Michigan 529 Plan: What College Savers Should Know

Michigan's 529 plans include two college savings programs and one prepaid tuition plan. Learn more about each plan and Michigan's 529 tax deduction.
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Updated on July 7, 2023
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In June 2022, according to the Federal Reserve, Michigan held about $7.8 billion in 529 college savings accounts and $292 million in 529 prepaid tuition accounts.[1]

529 accounts help people save for college and come with tax advantages. But each plan works a little differently. Here's what to know about selecting a Michigan 529 plan.

Michigan 529

Michigan offers three 529s.

Two of Michigan's 529 plans are college savings plans, meaning they gain and lose money with the stock market. In the Michigan Education Savings Program, savers guide their own investments. In the Michigan 529 advisor plan, savers get help from financial advisors to choose portfolios and make other investment decisions.

Michigan's third 529 plan is a prepaid tuition account. Meaning you pay the cost of tuition now to lock in current prices. This protects you from the rising cost of college tuition in the future.

Find details about each plan below:

Michigan Education Savings Program

  • Requires State Residency? No
  • K-12 Expenses Eligible? No
  • Fees: 0-0.185%
  • Performance Notes: As of January 2023, the 2022/2023 Enrollment Option portfolio gained 2.46% in average annual returns in its lifetime.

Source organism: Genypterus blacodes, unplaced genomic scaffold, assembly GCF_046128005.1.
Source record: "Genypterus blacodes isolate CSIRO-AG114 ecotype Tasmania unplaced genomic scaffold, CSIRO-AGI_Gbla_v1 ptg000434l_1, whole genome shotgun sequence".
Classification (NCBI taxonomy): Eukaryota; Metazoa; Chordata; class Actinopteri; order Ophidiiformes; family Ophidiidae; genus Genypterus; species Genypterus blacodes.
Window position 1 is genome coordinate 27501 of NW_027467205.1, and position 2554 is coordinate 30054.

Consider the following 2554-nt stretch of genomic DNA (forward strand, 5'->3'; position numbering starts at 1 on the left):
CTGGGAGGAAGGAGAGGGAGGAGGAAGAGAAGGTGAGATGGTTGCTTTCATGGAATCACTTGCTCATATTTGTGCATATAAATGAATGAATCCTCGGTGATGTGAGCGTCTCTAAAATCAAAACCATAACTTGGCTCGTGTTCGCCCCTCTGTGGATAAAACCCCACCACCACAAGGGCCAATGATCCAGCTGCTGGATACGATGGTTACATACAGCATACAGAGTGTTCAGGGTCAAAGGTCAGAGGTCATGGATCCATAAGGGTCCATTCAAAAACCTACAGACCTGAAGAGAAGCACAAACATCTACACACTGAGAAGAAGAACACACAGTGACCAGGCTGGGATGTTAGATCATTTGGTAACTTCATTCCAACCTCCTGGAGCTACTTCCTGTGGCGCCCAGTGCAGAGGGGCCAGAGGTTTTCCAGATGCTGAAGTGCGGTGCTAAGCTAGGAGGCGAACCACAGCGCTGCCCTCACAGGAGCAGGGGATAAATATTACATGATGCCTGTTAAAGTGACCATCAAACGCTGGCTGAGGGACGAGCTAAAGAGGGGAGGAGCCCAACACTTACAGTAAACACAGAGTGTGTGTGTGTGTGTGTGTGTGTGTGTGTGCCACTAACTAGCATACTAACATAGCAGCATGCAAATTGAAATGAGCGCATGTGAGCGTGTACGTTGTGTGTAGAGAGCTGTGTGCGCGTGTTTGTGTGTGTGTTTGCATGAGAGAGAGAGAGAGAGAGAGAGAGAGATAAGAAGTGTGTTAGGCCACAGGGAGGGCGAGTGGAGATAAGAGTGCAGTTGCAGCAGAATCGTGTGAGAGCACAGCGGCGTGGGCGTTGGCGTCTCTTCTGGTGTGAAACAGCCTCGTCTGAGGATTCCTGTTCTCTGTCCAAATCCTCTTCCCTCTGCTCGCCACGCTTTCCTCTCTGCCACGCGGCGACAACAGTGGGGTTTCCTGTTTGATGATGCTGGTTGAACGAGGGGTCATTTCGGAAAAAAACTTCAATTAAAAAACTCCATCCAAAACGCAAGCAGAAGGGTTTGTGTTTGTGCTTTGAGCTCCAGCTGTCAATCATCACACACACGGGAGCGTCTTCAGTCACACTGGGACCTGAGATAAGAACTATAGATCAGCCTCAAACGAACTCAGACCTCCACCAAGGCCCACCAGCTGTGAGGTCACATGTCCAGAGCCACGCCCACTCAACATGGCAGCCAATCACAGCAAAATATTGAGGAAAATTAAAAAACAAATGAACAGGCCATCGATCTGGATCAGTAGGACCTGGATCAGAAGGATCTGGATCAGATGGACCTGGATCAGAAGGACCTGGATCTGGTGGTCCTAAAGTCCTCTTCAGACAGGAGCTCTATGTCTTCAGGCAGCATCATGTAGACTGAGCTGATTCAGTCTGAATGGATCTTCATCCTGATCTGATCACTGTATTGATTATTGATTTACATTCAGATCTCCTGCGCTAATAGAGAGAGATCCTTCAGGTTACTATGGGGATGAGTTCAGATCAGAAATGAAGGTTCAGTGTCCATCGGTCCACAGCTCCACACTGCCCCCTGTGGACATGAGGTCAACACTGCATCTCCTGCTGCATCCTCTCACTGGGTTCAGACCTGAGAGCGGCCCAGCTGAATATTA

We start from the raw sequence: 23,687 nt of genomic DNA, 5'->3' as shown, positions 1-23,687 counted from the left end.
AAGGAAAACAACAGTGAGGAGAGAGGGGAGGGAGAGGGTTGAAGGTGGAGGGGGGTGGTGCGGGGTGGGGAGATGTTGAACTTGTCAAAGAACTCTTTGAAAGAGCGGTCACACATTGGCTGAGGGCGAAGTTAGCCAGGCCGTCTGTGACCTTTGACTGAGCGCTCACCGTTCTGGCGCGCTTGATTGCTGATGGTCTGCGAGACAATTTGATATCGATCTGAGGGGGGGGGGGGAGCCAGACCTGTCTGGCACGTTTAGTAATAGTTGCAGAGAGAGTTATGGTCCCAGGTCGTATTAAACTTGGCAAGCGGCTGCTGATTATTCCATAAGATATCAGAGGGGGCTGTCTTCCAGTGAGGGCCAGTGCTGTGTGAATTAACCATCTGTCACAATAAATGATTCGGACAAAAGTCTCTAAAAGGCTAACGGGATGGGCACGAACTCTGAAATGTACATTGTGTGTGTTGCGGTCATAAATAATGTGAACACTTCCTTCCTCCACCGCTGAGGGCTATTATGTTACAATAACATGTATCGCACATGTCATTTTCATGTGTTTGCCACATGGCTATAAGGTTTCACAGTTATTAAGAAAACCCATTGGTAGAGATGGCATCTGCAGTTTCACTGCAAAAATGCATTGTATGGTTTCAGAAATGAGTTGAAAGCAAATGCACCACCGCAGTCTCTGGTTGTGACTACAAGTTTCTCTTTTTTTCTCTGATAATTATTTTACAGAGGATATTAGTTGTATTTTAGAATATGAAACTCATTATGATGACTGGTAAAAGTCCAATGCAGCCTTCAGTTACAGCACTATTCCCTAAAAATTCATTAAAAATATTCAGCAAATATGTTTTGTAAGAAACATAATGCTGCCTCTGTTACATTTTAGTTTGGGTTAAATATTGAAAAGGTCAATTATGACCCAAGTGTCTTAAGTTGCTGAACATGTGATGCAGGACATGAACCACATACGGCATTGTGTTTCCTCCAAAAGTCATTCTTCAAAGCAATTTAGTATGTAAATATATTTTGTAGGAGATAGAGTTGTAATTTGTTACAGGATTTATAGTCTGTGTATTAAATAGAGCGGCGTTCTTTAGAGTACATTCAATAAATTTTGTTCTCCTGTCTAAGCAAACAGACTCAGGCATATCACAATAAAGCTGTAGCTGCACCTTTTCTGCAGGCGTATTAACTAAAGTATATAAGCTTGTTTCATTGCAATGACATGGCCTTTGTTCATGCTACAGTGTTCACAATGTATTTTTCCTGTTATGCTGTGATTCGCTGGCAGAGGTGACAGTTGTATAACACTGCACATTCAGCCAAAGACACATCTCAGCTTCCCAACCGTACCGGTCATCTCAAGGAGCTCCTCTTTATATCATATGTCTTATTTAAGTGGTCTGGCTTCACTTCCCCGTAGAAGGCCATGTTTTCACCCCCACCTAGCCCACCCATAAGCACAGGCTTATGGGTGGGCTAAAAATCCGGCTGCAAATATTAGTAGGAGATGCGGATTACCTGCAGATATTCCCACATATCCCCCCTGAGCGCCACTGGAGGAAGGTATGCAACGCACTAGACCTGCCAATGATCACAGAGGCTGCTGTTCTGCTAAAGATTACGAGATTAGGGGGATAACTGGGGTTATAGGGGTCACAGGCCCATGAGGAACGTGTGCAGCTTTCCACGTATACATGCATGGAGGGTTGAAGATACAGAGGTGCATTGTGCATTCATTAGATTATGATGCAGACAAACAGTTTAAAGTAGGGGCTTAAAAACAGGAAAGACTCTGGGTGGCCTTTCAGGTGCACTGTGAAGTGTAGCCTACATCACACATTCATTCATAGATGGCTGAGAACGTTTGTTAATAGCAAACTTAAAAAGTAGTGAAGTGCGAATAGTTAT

MI 529 Advisor Plan

  • Requires State Residency? No
  • K-12 Expenses Eligible? No
  • Fees: 0.42-1.82%
  • Performance Notes: As of January 2023, the 2022/2023 Enrollment Portfolio gained 2.46% in average annual returns in its lifetime, not including fees.

Michigan Education Trust

  • Requires State Residency? Yes
  • K-12 Expenses Eligible? No
  • Fees: 0%
  • Performance Notes: This prepaid tuition plan is refundable if the beneficiary decides not to attend college.

Michigan 529 Tax Deduction

According to the College Savings Plan Network,[2] Michigan residents can deduct annual contributions to a state-sponsored college savings plan on their taxes — up to $5,000 if they're single and $10,000 if they're married and filing jointly.

In Michigan, you can contribute up to $500,000 in a single year and in total to college savings plans.